The other members of the caravan company, while equally anxious to see the performance, and no doubt thinking me quite an unreasonable person, disapprove of the young man's proposition; and the Man-jee severely reprimands him for talking about resorting to force, and turning to the others, he lays his forefingers together and says something about Franks, Mussulmans, Turks, and Ingilis; meaning that even if we are Franks and Mussulmans, we are not prevented from being at the same time allies and brothers. From the khan the ascent is more gradual, though in places muddy and disagreeable from the drizzling rain which still falls, and about 4 P.M. I arrive at the summit. The descent is smoother, and shorter than the western slope, but is even more abrupt; the composition is a slaty, blue clay, in which the caravans have worn trails so deep in places that a mule is hidden completely from view. There is no room for animals to pass each other in these deep trench-like trails, and were any to meet, the only possible plan is for the ascending animals to be backed down until a wider place is reached. There is little danger of the larger caravans being thus caught in these " traps for the unwary," since each can hear the other's approach and take precautions; but single horsemen and small parties must sometimes find themselves obliged to either give or take, in the depths of these queer highways of commerce. It is quite an awkward task to descend with the bicycle, as for much of the way the trail is not even wide enough to admit of trundling in the ordinary manner, and I have to adopt the same tactics in going down as in coming up the mountain, with the difference, that on the eastern slope I have to pull back quite as stoutly as I had to push forward on the western. In going down I meet a man with three donkeys, but fortunately I am able to scramble up the bank sufficiently to let him pass. His donkeys are loaded with half-ripe grapes, which he is perhaps taking all the way to Constantinople in this slow and laborious manner, and he offers me some as an inducement for me to ride for his benefit. Some wheelmen, being possessed of a sensitive nature, would undoubtedly think they had a right to feel aggrieved or insulted if offered a bunch of unripe grapes as an inducement to go ahead and break their necks; but these people here in Asia Minor are but simple-hearted, overgrown children; they will go straight to heaven when they die, every one of them.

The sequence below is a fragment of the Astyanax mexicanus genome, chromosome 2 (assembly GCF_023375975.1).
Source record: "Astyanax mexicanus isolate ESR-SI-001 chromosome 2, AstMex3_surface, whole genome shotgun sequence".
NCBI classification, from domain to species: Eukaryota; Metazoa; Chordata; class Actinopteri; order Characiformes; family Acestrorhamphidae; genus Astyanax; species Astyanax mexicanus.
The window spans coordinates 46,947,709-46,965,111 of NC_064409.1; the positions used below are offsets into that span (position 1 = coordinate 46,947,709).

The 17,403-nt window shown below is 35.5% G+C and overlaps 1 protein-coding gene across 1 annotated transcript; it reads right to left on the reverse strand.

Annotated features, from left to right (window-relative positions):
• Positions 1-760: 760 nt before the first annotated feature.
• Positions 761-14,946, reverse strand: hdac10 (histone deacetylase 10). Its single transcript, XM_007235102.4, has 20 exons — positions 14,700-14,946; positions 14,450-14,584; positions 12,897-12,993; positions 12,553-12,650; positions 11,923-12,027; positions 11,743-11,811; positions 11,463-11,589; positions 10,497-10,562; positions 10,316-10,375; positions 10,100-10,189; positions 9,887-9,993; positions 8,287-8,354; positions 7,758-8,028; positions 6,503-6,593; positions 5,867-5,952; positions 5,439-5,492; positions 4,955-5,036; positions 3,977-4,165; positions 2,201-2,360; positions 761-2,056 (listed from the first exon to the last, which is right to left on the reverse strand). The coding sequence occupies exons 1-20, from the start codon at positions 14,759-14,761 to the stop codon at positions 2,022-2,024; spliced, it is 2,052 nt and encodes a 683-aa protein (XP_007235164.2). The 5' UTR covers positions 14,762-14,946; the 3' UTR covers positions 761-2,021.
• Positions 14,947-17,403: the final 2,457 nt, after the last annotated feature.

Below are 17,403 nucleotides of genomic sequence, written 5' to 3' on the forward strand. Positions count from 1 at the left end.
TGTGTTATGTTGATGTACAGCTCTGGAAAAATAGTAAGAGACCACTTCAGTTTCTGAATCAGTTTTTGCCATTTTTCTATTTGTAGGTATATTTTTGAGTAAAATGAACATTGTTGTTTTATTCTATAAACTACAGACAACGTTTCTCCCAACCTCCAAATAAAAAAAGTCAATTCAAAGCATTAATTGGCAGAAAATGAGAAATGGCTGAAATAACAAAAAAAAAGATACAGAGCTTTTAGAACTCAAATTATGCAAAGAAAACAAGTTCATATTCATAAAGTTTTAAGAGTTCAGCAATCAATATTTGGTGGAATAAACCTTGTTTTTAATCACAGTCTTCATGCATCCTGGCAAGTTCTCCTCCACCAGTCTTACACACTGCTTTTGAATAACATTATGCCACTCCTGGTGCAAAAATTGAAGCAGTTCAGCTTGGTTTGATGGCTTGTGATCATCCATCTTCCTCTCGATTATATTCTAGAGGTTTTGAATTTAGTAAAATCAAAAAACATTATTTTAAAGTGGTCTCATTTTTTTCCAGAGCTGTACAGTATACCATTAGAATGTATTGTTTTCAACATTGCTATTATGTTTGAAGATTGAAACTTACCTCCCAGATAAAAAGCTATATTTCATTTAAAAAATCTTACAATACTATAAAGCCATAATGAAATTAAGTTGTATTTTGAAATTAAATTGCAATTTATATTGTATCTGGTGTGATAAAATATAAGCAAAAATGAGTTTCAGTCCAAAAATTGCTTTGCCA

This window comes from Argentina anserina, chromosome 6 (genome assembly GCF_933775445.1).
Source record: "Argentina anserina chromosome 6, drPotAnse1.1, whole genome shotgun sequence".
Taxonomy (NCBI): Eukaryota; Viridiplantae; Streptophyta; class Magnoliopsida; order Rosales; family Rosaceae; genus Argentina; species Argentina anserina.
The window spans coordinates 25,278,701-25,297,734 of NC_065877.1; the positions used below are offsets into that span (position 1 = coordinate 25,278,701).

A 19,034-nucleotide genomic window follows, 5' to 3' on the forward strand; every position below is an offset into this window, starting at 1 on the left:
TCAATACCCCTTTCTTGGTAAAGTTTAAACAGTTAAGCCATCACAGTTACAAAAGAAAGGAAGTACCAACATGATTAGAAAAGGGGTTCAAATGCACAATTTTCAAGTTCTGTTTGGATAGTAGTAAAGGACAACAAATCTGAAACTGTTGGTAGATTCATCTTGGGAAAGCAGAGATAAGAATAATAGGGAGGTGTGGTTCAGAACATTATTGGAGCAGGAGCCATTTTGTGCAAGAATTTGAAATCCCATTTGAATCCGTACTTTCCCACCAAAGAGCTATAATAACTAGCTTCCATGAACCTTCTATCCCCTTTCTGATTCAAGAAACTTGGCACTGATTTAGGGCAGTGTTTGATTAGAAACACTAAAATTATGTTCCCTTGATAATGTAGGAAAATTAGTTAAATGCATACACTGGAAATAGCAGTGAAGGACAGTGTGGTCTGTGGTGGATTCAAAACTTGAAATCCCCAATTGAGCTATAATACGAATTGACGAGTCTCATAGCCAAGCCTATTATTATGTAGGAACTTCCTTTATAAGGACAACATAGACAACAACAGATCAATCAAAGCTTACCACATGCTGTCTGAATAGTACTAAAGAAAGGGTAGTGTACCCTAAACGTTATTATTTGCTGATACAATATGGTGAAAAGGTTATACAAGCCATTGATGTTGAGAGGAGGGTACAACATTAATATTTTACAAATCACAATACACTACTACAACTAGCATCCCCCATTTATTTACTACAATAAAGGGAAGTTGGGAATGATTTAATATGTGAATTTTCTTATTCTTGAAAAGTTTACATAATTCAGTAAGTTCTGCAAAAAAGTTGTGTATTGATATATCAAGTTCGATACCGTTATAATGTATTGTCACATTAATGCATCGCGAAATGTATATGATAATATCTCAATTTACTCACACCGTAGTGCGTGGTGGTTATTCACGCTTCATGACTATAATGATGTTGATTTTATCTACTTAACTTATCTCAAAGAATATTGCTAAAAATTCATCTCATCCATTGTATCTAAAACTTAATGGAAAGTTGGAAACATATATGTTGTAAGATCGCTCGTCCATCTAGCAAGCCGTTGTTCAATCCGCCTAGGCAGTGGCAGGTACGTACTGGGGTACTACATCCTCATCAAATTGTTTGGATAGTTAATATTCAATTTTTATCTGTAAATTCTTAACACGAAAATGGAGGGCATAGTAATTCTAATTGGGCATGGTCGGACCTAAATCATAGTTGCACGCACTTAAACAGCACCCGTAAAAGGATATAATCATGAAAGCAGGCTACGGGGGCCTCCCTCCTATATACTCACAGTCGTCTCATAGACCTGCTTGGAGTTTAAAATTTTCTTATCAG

At six o'clock I roll into Tereklu, having found ridable road a mile or so before reaching town. After looking at the cyclometer I begin figuring up the number of days it is likely to take me to reach Teheran, if yesterday and to-day have been expository of the country ahead; forty and one-third miles yesterday and nineteen and a half to-day, thirty miles a day-rather slow progress for a wheelman, I mentally conclude; but, although I would rather ride from " Land's End to John O'Groat's " for a task, than bicycle over the ground I have traversed between here and Ismidt, I find the tough work interlarded with a sufficiency of novel and interesting phases to make the occupation congenial. Upon dismounting at Tereklu, I find myself but little fatigued with the day's exertions, and with a view to obtaining a little peace and freedom from importunities to ride after supper, I gratify Asiatic curiosity several times before undertaking to allay the pangs of hunger - a piece of self-denial quite commendable, even if taken in connection with the idea of self-protection, when one reflects that I had spent the day in severe exercise, and had eaten since morning only a piece of bread.